PepsiCo’s business in New Zealand has turned to its operations in Australia for production as the snacks giant adjusts to a slump in the local potato crop after months of heavy rain in the country.
It is estimated the rainfall has led to a 20% decline in New Zealand’s annual potato crop, has led fears of a shortage of potato products, including crisps, which some have dubbed a ‘chipocalypse’.
A sign at a Pak ‘N Save store sparked concerns about a potato shortage and industry figures have revealed the pressure on crops.
Chris Claridge, the chief executive of industry organisation Potato New Zealand, told The Country radio show “continuous rain since March in the north of the country” had hit supplies.
“At the beginning of the year, the fields were at field capacity – that means they were full of water already. They never got the opportunity to dry out and, what subsequently has happened is, the crops have rotted in fields and farmers have been able to get in and harvest,” Claridge said.
Claridge said New Zealand’s geography means the country can grow potatoes “almost all-year-round” but he added: “Prices will remain firm, supplies are not high, processors in the North Island have experienced some difficulties because their supply chains are a little bit more complicated.”
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In New Zealand, PepsiCo owns local group Bluebird Foods, which has a plant in the country’s North Island. It markets savoury snacks under brands including Bluebird, Delisio and Copper Kettle, as well as under the US giant’s Doritos brand.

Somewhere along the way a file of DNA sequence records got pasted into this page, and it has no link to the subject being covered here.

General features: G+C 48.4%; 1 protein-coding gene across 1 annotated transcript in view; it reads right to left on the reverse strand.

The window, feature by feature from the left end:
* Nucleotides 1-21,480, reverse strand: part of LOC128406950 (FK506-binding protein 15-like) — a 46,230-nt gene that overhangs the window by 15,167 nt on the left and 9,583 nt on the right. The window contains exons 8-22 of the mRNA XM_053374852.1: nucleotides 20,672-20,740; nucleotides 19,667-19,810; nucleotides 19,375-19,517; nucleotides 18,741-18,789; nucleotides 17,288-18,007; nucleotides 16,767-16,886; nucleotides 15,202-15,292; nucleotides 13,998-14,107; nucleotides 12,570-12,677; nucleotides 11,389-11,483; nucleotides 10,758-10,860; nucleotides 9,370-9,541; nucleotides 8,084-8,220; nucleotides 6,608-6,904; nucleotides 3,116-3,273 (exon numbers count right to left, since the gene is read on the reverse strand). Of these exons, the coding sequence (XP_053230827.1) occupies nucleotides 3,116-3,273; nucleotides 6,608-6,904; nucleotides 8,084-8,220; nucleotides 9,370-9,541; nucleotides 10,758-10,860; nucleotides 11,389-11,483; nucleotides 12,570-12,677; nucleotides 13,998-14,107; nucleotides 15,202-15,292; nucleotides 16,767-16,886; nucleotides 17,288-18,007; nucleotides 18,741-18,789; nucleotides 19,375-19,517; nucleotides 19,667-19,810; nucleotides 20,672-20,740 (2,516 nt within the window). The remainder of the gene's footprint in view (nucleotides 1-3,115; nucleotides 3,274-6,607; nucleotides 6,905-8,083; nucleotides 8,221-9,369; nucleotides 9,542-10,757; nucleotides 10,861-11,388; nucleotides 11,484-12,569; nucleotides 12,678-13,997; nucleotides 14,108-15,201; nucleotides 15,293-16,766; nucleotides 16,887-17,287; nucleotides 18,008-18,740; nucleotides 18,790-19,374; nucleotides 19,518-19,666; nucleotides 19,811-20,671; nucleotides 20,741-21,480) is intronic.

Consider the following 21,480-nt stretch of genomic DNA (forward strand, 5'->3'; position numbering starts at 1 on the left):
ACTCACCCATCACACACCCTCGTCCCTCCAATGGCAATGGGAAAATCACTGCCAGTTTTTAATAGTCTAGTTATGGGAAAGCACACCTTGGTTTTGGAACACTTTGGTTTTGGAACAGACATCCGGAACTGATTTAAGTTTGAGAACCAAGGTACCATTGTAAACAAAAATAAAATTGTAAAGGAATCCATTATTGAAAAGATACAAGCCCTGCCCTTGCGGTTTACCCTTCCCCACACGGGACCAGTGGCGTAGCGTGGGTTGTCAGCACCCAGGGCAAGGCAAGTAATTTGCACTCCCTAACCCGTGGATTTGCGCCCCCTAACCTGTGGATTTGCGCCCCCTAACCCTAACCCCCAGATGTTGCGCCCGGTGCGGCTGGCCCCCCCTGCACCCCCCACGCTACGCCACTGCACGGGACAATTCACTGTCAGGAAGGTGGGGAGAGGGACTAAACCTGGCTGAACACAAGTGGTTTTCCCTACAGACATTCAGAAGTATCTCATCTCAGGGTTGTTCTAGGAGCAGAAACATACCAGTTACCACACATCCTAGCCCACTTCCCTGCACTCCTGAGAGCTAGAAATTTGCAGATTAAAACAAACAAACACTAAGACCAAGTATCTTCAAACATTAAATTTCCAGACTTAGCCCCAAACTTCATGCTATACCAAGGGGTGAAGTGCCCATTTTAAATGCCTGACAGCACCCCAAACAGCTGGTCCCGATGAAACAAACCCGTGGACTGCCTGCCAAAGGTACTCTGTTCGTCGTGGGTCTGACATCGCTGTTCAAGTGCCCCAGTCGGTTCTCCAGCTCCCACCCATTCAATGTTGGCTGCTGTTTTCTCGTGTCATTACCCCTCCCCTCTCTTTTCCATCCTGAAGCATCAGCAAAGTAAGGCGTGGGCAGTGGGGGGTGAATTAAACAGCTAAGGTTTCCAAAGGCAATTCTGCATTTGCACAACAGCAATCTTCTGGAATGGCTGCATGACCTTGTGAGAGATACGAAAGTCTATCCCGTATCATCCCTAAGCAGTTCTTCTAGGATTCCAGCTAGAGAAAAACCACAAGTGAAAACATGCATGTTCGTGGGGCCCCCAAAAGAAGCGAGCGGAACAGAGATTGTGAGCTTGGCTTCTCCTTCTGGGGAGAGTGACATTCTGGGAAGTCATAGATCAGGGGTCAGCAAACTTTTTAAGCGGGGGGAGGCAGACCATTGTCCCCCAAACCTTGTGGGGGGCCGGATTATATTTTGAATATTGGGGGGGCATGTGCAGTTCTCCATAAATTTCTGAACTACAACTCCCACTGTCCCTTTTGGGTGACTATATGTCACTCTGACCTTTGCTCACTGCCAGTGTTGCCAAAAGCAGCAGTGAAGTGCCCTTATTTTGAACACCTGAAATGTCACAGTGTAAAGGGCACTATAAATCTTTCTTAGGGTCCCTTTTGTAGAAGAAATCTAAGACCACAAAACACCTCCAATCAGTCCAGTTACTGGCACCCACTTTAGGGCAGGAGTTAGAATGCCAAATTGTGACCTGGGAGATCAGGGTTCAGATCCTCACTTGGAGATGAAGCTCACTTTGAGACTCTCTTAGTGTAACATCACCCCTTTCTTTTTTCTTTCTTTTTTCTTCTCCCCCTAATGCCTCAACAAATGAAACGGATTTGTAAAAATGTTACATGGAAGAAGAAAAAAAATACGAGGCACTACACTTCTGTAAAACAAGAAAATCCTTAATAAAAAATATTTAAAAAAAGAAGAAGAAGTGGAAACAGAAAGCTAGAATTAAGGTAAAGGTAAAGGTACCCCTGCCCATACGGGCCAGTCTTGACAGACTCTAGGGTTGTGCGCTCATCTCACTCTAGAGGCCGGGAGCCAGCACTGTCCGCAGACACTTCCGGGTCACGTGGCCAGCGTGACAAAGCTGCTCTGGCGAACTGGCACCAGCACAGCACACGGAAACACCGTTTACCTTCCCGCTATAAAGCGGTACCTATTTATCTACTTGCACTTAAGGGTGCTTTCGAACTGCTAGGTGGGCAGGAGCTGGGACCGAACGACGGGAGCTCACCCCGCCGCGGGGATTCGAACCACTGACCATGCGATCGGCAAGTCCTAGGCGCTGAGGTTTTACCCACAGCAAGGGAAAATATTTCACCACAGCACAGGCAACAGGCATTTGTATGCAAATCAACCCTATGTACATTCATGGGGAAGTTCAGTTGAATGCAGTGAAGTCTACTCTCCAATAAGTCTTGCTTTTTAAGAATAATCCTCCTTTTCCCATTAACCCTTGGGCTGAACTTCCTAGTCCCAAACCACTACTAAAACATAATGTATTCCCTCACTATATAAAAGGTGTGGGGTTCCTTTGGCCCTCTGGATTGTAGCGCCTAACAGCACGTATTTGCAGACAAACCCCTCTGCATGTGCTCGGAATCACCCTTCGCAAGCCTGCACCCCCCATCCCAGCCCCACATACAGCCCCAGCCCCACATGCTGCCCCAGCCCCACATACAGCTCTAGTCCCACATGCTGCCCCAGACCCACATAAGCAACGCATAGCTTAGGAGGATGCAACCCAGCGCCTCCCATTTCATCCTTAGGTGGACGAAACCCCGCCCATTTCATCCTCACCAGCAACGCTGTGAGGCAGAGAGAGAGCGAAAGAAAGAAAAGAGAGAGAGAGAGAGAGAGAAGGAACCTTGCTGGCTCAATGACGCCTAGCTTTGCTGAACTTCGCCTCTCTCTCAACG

Asked by just-food if Bluebird’s sourcing of potatoes for its snacks was being affected and whether it could temporarily pull some products from shelves, a company spokesperson said: “New Zealand is experiencing potato supply disruptions due to the unfortunate flooding of key farmland areas. Persistent rainfall has significantly impacted farmers, resulting in lost harvests across the industry. To ensure we can continue bringing you great quality product, our sister company in Australia is helping us with our potato supply, temporarily manufacturing Bluebird Thinly Cut and shipping finished goods to New Zealand.”
The spokesperson added: “New Zealand farmers are an important part of the Bluebird family, and we want to reinforce that this is a temporary measure only, to supplement our supply of finished product produced in New Zealand, and ensure our consumers can continue to enjoy Bluebird Thinly Cut until local potato supply returns to normal levels.”
The poor weather has pushed up potato prices for consumers in New Zealand. In September 2017, the average price for a kilo of potatoes was NZD2.13 (US$1.49), compared with NZD1.69 in September 2016, according to public body Stats NZ.
Foodstuffs, the owner of the Pak ‘N Save chain, told Radio New Zealand : “We are working closely with our suppliers to manage supply as much as possible. It is anticipated new season crops will be harvested in the next few weeks so supply is likely to settle down then.”
International potato supplier McCain Foods, which supplies business customers and markets consumer products in the country, said the heavy rainfall had had “no impact” on the business in New Zealand.
“It was a wetter than normal harvest during April/May 2017, but not significantly different than other years. Planting for the 2018 crop has begun slightly later than planned but we are well underway and we expect to finish planting on time,” a McCain spokesperson said.
Around 500,000 tonnes of potatoes are produced in New Zealand each year, with two-thirds going into processing.